Abstract: Many peptides and proteins form amyloid fibrils whose detailed molecular structure is of considerable functional and/or pathological importance. For example, amyloid is closely associated with the neurodegenerative diseases such as Alzheimer’s and Parkinson’s diseases. In this presentation we review the macroscopic structural properties of fibrils and outline approaches to determining the microscopic structure of these systems to atomic resolution using magic angle spinning (MAS) NMR in combination with cryoEM. In particular, we discuss a series of 2D and 3D heteronuclear and homonuclear dipole recoupling experiments involving spectral assignments and distance and torsion angle measurements aimed at accomplishing this goal. Key to obtaining high resolution is the ability to measure a sufficient number of NMR structural constraints (13C-13C and 13C-15N distances and torsion angles per residue).  We discuss the structures of different systems determined using these approaches but focusing on (1) fibrils formed by Aβ1-42, the toxic species in Alzheimer’ discases, using a set of >500 distance constraints; and (2) a structure of fibrils forned by β2-microglobulin, the 99 amino acid protein associated with dialysis related amylosis, using ~1200 constraints. The spectra also provide information on the arrangement of the monomers in the strands that form sheets, and the sheets that ultimately form the fibrils.  Contrary to conventional wisdom, the spectral data indicate that the molecules in the fibril are microscopically well ordered.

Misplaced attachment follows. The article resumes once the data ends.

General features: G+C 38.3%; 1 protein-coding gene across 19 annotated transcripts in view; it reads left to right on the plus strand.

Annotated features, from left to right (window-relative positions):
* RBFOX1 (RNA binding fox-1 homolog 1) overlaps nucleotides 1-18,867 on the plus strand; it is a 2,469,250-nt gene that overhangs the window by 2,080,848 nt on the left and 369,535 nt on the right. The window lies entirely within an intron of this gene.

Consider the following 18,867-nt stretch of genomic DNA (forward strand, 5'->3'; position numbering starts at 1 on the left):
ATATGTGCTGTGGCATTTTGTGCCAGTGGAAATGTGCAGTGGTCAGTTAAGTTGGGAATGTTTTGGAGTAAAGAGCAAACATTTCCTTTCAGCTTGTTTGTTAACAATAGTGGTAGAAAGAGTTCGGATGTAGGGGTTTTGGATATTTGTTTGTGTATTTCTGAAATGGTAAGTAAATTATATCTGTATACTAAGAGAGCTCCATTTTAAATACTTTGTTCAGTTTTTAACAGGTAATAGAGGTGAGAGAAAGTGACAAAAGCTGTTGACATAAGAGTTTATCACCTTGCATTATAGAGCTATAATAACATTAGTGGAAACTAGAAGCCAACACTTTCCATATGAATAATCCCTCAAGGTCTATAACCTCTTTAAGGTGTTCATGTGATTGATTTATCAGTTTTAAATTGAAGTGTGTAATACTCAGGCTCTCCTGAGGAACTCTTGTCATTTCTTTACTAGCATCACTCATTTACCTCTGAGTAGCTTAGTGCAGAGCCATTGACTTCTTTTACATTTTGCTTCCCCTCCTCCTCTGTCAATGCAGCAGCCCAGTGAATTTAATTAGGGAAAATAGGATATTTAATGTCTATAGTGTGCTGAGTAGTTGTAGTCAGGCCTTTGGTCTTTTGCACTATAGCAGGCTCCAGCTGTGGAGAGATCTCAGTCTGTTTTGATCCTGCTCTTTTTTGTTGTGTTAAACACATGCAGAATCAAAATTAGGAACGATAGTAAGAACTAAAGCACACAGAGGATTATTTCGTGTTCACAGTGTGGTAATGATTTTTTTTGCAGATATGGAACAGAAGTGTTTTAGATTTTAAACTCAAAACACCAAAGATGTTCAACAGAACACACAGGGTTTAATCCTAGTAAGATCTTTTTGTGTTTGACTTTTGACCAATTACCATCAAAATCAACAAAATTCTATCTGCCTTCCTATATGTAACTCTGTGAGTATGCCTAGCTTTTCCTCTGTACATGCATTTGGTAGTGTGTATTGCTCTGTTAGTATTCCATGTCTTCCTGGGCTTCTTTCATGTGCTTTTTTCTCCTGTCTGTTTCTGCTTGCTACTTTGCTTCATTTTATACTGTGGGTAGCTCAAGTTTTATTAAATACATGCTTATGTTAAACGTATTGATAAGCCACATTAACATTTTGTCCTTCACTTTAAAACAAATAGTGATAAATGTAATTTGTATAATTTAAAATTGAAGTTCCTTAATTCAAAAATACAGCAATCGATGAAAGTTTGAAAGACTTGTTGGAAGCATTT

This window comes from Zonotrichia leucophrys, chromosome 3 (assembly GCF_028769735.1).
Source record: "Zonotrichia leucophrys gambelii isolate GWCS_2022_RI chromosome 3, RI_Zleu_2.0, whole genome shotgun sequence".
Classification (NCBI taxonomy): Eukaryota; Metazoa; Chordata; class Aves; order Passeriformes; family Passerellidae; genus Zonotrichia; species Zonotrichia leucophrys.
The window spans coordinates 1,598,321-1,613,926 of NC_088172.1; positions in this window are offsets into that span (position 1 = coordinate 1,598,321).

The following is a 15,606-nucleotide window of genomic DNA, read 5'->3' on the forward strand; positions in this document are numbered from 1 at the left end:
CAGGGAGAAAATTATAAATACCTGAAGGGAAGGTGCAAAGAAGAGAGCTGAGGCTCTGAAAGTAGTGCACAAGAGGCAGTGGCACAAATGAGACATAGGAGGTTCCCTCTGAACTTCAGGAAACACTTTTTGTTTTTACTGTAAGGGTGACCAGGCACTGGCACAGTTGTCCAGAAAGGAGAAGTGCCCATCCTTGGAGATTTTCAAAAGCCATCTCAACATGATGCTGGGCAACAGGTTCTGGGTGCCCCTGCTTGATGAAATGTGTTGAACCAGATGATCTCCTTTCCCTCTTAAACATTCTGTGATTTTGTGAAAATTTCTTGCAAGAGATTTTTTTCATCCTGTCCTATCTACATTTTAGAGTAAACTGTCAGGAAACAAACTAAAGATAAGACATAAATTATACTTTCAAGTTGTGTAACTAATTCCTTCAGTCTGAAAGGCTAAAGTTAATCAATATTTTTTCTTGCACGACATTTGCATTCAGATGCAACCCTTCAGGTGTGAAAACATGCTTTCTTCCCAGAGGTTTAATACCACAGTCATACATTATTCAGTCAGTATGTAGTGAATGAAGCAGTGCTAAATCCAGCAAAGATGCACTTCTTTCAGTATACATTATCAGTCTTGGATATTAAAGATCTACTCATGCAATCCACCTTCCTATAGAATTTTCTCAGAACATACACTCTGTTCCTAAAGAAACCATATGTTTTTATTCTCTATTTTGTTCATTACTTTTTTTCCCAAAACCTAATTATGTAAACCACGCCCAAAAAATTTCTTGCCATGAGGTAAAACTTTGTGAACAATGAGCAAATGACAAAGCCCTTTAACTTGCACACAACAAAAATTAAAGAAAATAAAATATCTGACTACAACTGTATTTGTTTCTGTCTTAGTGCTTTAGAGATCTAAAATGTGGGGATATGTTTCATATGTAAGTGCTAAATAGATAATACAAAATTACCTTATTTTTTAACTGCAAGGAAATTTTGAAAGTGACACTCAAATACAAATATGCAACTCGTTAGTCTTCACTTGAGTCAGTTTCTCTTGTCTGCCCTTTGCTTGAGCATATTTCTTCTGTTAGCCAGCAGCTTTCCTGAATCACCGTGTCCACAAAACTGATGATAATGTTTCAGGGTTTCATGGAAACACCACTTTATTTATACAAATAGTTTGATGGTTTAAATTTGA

Jan Marchant, PhD | University of Maryland

Jan Marchant is a Research Assistant Professor at the University of Maryland Baltimore County. He develops and applies NMR methods for studying structure and dynamics of large RNA molecules, with a  focus on elements of the HIV-1 genome.

Talk Title: Structural characterization of large RNAs from HIV-1 using NMR

Abstract: The application of NMR spectroscopy to the study of large, biologically relevant RNAs is complicated by a number of factors, including limited chemical shift dispersion, undesirable relaxation parameters and a relative lack of long-range distance constraints. This talk will describe a number of NMR approaches we use to mitigate these difficulties, with a focus on nucleotide-specific deuterium labeling schemes and multiple bond heteronuclear couplings.

Haribabu Arthanari, PhD | Harvard Medical School and Dana Farber Cancer Institute

Assistant Professor  Biological Chemistry and Molecular Pharmacology, Harvard Medical School and Cancer Biology Dana Farber Cancer Institute

Talk Title: Leveraging tailored isotope labeling and novel pulse design to encode amino acid selective line shapes.